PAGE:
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New Literacies

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Curation as Digital Literacy Practice. I have been writing my PhD so haven’t updated this blog for a while.

Curation as Digital Literacy Practice

Thesis writing is taking up a lot of my mental space as I get the ideas, storyline and contentions to ‘coalesce’ and cohere in a manner suitable for such a piece of work. I’ve been mulling over a series of ideas in my analysis of digital literacies, and one of them is the concept and practice of ‘curation’ as a digital literacy, and what the implications are for curation practices to be better understood, theorised, and subsequently harnessed for educational purposes. My PhD thesis (Bhatt, forthcoming) is not fully completed yet, but some ideas are worth throwing out to collide with others as part of what I believe is a public conversation (#impact #engagement). [Aside: see this brief lecture by Steven Johnson on the ‘collision’ of ideas and the sharing of half-baked hunches] Back to the topic: Source: Students’ previous, even non-academic, work gets linked to assignments where relevant.

References: Bhatt, I. Tufte, E. Poster and evidence sheet.pdf. Teaching Adolescents How to Evaluate the Quality of Online Information. An essential part of online research is the ability to critically evaluate information.

Teaching Adolescents How to Evaluate the Quality of Online Information

This includes the ability to read and evaluate its level of accuracy, reliability and bias. When we recently assessed 770 seventh graders in two states to study these areas, the results definitely got our attention. Unfortunately, over 70 percent of their responses suggested that: Middle school students are more concerned with content relevance than with credibility.

They rarely attend to source features such as author, venue or publication type to evaluate reliability and author perspective. Other studies highlight similar shortcomings of high school and college students in these areas. So, what can you do to more explicitly teach adolescents how to evaluate the quality of online information? 1. First, talk with students about the multiple dimensions of critical evaluation. After defining and discussing the dimensions, encourage students to compare and contrast these terms (see Figure 1). Figure 1. Infographic. As we venture into the 21st century, we as a society, are faced with more innovation and challenge than ever before.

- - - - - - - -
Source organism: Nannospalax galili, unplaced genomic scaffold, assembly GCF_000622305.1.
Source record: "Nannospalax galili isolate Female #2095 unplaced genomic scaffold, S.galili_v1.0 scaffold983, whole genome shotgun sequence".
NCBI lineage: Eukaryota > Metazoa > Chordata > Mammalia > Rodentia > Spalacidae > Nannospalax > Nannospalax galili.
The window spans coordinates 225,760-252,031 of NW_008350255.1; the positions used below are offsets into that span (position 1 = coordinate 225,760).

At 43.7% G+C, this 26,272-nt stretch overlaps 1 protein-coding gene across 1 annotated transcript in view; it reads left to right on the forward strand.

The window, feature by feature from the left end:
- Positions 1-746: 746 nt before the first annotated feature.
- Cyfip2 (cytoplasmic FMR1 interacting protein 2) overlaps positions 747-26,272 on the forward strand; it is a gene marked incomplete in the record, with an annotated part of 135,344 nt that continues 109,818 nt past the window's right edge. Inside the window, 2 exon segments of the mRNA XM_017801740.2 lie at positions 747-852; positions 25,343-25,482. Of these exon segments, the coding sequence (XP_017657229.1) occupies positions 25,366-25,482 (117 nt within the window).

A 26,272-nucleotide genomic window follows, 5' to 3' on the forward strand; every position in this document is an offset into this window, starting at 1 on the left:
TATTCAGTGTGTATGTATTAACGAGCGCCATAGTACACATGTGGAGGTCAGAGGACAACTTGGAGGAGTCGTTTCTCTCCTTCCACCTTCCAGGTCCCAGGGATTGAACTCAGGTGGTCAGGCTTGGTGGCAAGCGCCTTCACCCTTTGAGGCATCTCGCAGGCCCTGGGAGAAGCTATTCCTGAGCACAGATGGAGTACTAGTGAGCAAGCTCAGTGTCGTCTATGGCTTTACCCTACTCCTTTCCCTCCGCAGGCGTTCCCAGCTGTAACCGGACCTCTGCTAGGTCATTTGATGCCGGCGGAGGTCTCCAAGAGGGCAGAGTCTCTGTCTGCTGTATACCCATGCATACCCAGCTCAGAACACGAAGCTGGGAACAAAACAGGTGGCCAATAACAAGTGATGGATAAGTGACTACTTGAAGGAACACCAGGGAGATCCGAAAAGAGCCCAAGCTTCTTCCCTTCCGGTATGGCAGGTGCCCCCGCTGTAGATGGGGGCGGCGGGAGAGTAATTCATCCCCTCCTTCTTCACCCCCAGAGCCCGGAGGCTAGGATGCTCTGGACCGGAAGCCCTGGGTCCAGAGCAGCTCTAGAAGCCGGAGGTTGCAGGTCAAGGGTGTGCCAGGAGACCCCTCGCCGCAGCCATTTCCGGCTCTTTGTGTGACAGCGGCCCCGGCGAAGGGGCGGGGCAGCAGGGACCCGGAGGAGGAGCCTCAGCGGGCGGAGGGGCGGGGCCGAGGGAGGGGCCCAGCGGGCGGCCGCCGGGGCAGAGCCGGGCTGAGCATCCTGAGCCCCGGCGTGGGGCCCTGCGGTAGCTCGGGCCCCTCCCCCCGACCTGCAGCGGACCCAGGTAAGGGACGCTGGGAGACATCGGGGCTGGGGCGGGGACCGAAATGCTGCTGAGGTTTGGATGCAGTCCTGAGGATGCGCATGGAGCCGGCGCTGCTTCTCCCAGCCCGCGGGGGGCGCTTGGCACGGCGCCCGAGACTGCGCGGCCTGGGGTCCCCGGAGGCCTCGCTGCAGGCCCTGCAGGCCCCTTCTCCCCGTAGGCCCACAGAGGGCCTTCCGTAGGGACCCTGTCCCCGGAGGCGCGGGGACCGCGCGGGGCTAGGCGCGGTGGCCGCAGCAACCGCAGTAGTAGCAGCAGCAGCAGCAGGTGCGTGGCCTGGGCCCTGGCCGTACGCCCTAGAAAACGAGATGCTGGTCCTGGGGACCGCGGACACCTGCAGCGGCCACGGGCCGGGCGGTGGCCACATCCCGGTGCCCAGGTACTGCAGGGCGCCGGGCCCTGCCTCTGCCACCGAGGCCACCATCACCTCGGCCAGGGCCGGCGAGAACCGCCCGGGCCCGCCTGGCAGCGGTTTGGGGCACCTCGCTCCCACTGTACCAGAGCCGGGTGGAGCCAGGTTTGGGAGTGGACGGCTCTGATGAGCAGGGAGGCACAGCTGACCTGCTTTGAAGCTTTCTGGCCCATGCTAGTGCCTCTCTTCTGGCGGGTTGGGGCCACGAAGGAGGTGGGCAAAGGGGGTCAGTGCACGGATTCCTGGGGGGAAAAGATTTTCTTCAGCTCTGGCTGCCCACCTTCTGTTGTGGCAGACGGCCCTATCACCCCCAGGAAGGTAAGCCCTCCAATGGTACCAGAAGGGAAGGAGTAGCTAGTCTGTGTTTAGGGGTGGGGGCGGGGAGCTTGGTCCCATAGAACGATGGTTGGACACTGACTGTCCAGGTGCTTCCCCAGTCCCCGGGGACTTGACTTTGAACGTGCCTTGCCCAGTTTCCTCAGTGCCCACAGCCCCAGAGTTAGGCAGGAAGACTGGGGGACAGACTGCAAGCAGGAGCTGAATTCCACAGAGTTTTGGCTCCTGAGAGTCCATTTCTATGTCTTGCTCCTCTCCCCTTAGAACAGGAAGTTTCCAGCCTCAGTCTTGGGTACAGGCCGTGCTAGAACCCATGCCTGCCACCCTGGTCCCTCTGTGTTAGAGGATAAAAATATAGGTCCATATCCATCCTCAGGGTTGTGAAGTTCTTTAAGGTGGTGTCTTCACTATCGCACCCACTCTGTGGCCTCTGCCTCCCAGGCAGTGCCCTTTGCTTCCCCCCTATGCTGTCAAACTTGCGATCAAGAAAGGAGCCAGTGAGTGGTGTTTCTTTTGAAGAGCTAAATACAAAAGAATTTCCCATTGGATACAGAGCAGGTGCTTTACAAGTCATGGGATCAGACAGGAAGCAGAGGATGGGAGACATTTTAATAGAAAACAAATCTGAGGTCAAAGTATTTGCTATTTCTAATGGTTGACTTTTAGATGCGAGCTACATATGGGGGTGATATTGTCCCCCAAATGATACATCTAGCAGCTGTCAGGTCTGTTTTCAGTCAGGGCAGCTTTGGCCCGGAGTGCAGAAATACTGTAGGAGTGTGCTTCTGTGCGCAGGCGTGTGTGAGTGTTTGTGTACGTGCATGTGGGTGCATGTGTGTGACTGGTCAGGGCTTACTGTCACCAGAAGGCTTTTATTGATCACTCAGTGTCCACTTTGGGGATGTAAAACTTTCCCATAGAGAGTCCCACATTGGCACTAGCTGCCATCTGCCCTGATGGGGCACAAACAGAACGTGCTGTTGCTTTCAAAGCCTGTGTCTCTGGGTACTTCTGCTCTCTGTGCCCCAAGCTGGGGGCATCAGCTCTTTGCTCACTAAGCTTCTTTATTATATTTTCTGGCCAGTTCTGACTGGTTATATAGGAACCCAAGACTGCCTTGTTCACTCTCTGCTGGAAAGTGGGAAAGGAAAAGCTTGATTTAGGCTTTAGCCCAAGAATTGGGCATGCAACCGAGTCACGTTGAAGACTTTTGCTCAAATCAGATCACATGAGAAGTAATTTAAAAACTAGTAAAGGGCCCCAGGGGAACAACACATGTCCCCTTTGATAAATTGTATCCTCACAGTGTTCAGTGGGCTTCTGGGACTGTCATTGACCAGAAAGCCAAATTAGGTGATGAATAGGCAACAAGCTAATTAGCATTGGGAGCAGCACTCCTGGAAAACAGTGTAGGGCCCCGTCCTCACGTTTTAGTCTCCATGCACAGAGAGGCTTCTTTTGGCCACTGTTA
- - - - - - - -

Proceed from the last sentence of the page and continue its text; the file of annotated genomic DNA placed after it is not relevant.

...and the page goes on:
Infographic

We now live in an interconnected world, where the Internet and global communications are simultaneously uniting and isolating us as a society. How do we raise critical thinkers to best face the challenges that face our modern society? What changes in education methods should be implemented to create a better learning environment for these budding minds? Check out this great infographic by Mentoring Minds to find out! Click here to download an 11X17 version of the "Developing 21st-Century Critical Thinkers" infographic. Embed This Image On Your Site (copy code below): <div style="clear:both" _mce_style="clear: both;"><a href=" _mce_href=" align="center" src=" _mce_src=" title="Developing 21st Century Critical Thinkers" width="900" height="5077" border="0" /></a></div><br/><br/><div>Courtesy of: <a href=" _mce_href=" Minds</a></div>

Digital Literacy

Do Your Students Know How To Search? The Connected Student Series: There is a new digital divide on the horizon.

Do Your Students Know How To Search?

It is not based around who has devices and who does not, but instead the new digital divide will be based around students who know how to effectively find and curate information and those who do not. Helene Blowers has come up with seven ideas about the new digital divide – four of them, the ones I felt related to searching, are listed below.

The New Digital Divide: In an age of information abundance learning to effectively search is one of the most important skills most teachers are NOT teaching. Teachers – especially in the elementary grades -need to develop a shared vocabulary around the skill of searching. Here are some of the searching skills and vocabulary we should be teaching students : Quotation Marks: Students should always use quotes to search for an exact word or set of words. Example: “The Great Chicago Fire” Dashes (or minus sign): Example: Great Chicago Fire -soccer.